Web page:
A recent study in Germany was commissioned by a health insurance company to see whether they should continue to cover homeopathic treatment. The outcomes and costs of homeopathic and conventional treatment were compared in 493 patients being treated for chronic conditions commonly seen in general practice.23 This controlled but non-randomised study concluded that patients receiving homeopathic treatment had better outcomes for similar cost.

There are numerous examples of small trials which are positive for homeopathy when used for conditions commonly seen in primary care. A study comparing the homeopathic and conventional treatment of ear infections (acute otitis media) in children concluded that homeopathy should be the first line treatment for this condition. In the homeopathic group the response to treatment was quicker and the likelihood of recurrence during the following year was reduced.24

Small trials can be valuable for identifying areas where homeopathy may be either as effective or better than conventional treatments, justifying further investment in research.
In a double-blind randomised trial involving 65 patients with osteoarthritis, homeopathic medicines were found to provide a level of pain relief that was superior to the commonly prescribed analgesic Acetaminophen, and produced no adverse reactions.25 With studies such as this, where the research design is of high quality (with double-blinding, randomisation and lack of publication bias), the results may be surprising to those who have previously considered homeopathy to be ‘impossible’.

Is homeopathy cost effective?

In 2005 the results of an investigation by leading economist Christopher Smallwood were published.26 He took a fresh and independent look at the contribution which complementary therapies can potentially make to the delivery of healthcare in the UK. Having considered evidence from the literature, in practice and case studies he concluded that if only 4% of GPs were to offer homeopathy as a major frontline approach to treatment, a saving of £190 million would result.

Savings achieved by the use of homeopathy largely relate to reduced drug bills in certain clinical areas. A series of small studies demonstrate the potential in this area. For example in a 500-patient survey at the Royal London Homoeopathic Hospital, 72% of patients with skin complaints reported being able to stop or reduce their conventional medication.27 Swayne (1992) conducted a study of the prescription costs of 22 doctors and found that, on average, practices with GPs using homeopathy prescribed 12% fewer items of medication (including conventional and homeopathic) per patient than other practices in the area.28 If this figure was extrapolated to a national level the number of items would be reduced by 41.5 million.26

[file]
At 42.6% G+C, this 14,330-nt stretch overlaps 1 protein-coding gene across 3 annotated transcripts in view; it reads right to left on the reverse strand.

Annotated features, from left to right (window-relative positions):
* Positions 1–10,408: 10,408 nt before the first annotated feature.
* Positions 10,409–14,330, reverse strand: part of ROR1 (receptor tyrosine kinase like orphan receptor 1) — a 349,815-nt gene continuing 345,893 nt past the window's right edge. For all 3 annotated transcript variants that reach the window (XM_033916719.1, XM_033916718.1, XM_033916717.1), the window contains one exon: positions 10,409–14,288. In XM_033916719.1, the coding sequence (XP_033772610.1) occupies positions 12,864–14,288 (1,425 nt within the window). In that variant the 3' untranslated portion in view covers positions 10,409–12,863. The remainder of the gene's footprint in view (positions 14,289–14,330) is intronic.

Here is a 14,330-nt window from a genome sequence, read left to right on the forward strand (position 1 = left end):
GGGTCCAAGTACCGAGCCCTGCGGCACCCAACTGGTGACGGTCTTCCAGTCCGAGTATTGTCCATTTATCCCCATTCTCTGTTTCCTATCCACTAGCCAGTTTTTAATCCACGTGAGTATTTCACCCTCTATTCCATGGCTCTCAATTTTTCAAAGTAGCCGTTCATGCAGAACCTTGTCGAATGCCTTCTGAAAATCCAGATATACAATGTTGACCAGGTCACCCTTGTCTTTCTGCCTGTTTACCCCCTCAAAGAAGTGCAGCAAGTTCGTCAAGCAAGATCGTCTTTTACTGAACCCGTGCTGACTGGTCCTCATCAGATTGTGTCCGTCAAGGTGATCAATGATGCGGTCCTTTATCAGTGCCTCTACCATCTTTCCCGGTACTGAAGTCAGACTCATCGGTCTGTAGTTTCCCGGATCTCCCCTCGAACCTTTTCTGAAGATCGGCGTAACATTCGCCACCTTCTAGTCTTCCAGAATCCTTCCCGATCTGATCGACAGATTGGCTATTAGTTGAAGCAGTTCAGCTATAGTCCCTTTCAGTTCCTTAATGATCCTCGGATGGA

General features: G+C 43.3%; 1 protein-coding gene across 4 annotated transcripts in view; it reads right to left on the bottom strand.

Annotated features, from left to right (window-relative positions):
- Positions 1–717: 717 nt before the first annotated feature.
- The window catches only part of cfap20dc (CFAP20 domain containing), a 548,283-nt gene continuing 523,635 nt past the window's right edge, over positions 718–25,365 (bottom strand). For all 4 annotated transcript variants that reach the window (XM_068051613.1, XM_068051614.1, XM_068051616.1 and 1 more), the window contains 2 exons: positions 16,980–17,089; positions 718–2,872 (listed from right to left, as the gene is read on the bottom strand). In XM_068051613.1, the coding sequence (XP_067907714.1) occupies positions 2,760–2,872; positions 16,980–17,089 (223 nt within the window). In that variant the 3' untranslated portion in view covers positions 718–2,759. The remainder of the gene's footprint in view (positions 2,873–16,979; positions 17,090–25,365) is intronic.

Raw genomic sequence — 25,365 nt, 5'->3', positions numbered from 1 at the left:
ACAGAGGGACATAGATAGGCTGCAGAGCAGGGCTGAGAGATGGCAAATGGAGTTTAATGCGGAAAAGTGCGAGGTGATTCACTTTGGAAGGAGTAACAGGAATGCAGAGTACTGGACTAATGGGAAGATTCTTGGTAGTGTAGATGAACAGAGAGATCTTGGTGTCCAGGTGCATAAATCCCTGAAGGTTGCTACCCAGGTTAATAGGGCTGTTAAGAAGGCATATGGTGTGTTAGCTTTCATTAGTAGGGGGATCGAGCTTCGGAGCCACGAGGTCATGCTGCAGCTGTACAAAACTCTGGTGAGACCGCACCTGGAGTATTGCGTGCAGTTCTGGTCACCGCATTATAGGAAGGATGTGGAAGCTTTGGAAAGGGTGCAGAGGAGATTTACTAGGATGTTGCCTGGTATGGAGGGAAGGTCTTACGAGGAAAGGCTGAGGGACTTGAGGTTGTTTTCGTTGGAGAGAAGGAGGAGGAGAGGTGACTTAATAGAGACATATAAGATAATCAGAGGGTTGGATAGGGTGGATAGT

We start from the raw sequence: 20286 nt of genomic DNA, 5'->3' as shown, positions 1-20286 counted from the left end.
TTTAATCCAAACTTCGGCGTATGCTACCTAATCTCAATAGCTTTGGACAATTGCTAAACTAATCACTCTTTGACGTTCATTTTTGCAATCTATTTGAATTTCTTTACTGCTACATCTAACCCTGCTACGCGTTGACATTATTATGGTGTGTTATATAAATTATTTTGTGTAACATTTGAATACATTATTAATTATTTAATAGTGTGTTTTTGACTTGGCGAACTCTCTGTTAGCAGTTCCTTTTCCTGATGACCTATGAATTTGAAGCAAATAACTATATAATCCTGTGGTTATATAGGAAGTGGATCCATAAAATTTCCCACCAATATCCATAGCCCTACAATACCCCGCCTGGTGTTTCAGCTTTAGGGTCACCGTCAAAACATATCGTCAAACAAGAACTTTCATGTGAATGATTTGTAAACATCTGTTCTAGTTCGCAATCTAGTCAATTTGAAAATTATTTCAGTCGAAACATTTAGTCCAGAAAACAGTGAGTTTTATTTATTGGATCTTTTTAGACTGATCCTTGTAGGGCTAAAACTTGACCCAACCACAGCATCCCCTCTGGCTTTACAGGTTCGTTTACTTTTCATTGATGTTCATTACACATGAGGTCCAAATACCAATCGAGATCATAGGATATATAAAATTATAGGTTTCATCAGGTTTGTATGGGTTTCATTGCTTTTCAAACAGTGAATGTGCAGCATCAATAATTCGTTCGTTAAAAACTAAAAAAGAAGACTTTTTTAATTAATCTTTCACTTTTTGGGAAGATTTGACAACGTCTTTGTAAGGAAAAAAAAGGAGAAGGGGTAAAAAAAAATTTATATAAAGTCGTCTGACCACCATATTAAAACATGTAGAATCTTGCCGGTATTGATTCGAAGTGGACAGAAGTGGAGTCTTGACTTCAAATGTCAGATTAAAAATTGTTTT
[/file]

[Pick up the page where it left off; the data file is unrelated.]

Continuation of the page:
The role of homeopathy when conventional treatments are contraindicated or fail

Sheffield's NHS community menopause clinic has run a homeopathy service since 1998, providing an alternative treatment option for those women who cannot take hormone replacement therapy, do not want it, have found it ineffective, or have been advised to stop it.
An audit of all patients referred to this service between 2001 and 2003 reported significant benefit from the service, with 81% of 102 women reporting improvement in their menopausal symptoms following treatment.29 The greatest response was seen in those reporting headaches, vasomotor symptoms, emotional/psychological symptoms and tiredness/fatigue as their primary symptoms.

The truth is that most people only seek help from a homeopath once they have already tried conventional approaches to treatment. A fact that makes results from observational studies such as those from the Bristol Homeopathic Hospital described above, even more impressive. Homeopathic literature describes thousands of individual case studies which highlight the important role homeopathy has to play in situations where all conventional approaches to treatment have failed. However relegating homeopathy to the position of a treatment of last resort prevents full exploitation of this valuable therapy.

Integrated healthcare ensures patient safety and the best clinical results

Full integration of homeopathy into primary care would respect and preserve patient choice, improve patient safety and lead to the best possible clinical results. With full communication between conventional and CAM practitioners the most appropriate treatment can be selected depending on the case – whether that be a conventional drug, homeopathic medicine or some other intervention – and patient safety can be maintained. Referrals for homeopathic treatment should be made only to qualified and registered homeopaths. Registered members of the Society of Homeopaths (identified by the designation RSHom) have met required standards of education, are fully insured and have agreed to abide by a strict Code of Ethics and Practice.

The way forward